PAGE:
In times gone by, trust funds were often used for the management of money that had been left in a will and to organise family settlements. These days, “trusts” have evolved into a genre of financial frameworks that allow individuals to protect their assets, distribute assets (however large or small) and manage wealth for today’s benefit and that of their future generations.
There are many reasons to set up a trust. These include avoiding the probate process, providing for your family after your death, and making a record of exactly how, and when, your descendants receive their inheritance. A full list of reasons has been made below.
Another thing to consider is although do-it-yourself kits are available on the market, the laws surrounding trusts are complicated and anyone considering opening one should consult a solicitor.
What Types Of Trusts Are There?
You might be opening a trust for one or many reasons since trusts are multipurpose legal products, they take many forms. The United Kingdom acknowledges numerous trust arrangements that should usually fall into one of the following categories. Each have their own rules and regulations:
Sometimes called a “Simple Trust,” a “bare trust” is a trust in which property or assets are held in the name of a trustee who has no power over what income is paid to the beneficiary and no active duties to perform. The beneficiary has sole right to the capital and income in its entirety at any time providing they are 18 or over (in England and Wales), or 16 and above (in Scotland). Bare trusts are often set up when assets are to be passed on to young people. Trustees are employed to ‘manage’ the assets until the beneficiary is of age to handle that responsibility themselves, which means any assets held in trust will always go directly to the intended beneficiary.
Interest in Possession Trusts:
These trusts enable an individual with a ”present right to the present enjoyment” of whatever is being held in it, meaning that any profit or income that arises from whatever is being held (such as rent/income) will be passed on as soon as it arises (less expenses and tax). This type of trust can maintain ”interest in possession” status for a fixed period, an indefinite period, or, most frequently, for the rest of the beneficiary’s life. In the case of the latter (a “life interest” trust), the ‘interest in possession’ terminates when the beneficiary (or “life tenant”) dies.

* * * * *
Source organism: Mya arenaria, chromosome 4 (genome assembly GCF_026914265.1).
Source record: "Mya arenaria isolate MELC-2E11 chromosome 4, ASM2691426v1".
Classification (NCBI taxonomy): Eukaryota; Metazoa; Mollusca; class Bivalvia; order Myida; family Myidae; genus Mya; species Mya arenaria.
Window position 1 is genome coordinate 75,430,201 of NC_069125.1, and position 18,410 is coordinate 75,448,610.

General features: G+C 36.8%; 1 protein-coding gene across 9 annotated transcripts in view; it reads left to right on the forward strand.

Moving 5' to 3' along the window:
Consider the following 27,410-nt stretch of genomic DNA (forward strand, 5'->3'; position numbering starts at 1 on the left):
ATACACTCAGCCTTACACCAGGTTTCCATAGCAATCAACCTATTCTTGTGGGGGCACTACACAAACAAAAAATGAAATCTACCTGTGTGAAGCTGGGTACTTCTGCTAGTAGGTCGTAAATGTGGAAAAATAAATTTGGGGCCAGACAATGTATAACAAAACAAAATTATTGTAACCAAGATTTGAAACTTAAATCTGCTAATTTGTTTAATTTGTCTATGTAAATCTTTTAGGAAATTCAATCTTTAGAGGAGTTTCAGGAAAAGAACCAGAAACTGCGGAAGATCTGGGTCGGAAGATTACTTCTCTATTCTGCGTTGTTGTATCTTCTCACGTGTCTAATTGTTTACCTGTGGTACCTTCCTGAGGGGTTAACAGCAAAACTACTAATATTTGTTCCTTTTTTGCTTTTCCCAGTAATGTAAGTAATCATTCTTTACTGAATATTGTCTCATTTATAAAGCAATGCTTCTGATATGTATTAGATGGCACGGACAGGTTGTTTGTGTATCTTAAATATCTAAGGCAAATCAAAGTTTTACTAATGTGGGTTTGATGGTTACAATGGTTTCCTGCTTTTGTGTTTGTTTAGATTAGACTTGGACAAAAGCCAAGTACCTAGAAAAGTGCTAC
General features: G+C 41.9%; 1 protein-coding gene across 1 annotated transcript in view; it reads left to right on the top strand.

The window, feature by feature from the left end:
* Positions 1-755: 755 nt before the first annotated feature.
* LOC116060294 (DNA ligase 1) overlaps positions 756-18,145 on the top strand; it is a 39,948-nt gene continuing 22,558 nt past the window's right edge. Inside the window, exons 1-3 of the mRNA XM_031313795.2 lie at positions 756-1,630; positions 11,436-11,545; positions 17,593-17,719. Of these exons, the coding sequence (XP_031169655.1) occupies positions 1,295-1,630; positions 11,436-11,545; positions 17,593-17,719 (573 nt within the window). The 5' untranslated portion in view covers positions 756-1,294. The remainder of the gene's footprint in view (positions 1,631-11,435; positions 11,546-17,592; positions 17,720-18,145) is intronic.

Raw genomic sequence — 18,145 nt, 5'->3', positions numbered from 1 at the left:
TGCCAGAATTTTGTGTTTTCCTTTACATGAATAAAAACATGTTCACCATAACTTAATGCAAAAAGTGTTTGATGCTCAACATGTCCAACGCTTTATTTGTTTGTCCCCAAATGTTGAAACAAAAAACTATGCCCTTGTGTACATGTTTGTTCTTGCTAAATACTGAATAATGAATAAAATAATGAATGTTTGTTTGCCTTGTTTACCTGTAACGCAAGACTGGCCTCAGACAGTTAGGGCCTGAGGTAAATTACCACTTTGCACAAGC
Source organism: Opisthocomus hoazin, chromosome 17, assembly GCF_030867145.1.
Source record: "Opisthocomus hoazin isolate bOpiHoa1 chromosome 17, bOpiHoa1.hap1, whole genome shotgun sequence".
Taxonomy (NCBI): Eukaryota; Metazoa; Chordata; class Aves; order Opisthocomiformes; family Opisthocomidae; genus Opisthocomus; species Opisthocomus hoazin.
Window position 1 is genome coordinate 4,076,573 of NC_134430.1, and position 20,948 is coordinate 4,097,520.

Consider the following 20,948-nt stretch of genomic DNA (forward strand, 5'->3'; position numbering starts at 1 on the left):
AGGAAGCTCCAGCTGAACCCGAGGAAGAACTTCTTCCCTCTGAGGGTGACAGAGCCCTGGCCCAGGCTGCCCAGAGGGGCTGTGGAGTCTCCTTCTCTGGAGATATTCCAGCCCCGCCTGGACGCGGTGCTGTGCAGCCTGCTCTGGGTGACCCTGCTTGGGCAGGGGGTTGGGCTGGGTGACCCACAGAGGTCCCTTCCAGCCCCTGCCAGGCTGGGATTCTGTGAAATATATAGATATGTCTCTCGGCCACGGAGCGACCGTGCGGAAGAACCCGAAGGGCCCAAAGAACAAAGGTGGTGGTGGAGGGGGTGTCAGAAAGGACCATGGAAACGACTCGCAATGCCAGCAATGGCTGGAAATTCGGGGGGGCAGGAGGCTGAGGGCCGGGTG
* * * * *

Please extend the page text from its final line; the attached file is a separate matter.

Unsurprisingly, this trust provides the trustee with discretion over how the trust is distributed. Discretion is to be exercised in accordance with the terms stated within the trust deed though it is entirely left to the trustees discretion as to when, how much and from what the beneficiaries inherit. Sometimes they must decide which of the potential beneficiaries is to benefit at a given time. These assets are said to be “held in trust” for the beneficiaries until they are able to decide what to do with them. A Discretionary Trust is a flexible investment often kept to maintain wealth within a family but allowing them a degree of flexibility to make decisions as to where the assets go.
Accumulation and Maintenance Trusts:
This kind of trust enables the trustees to increase the value of the assets held within it. Trustees are able to invest the capital or keep in savings in order to “accumulate”. This is done for a certain amount of time after which the beneficiary takes ownership of the property or benefits from some of the income arising from it. When the beneficiary reaches the age of 18 (but no older than 25), they can enjoy the full income generated by the trust.